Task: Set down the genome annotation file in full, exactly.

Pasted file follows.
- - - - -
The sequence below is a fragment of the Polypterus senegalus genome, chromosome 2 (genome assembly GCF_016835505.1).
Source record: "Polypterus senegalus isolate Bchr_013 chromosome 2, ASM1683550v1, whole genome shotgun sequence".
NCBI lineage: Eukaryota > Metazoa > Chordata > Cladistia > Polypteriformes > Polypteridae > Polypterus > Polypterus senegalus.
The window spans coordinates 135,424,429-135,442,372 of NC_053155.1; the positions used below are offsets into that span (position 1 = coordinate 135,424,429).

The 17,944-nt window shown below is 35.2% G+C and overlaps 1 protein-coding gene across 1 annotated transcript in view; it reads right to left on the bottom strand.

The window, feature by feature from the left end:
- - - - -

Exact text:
The sequence below is a fragment of the Polypterus senegalus genome, chromosome 2 (genome assembly GCF_016835505.1).
Source record: "Polypterus senegalus isolate Bchr_013 chromosome 2, ASM1683550v1, whole genome shotgun sequence".
NCBI lineage: Eukaryota > Metazoa > Chordata > Cladistia > Polypteriformes > Polypteridae > Polypterus > Polypterus senegalus.
The window spans coordinates 135,424,429-135,442,372 of NC_053155.1; the positions used below are offsets into that span (position 1 = coordinate 135,424,429).

The 17,944-nt window shown below is 35.2% G+C and overlaps 1 protein-coding gene across 1 annotated transcript in view; it reads right to left on the bottom strand.

The window, feature by feature from the left end: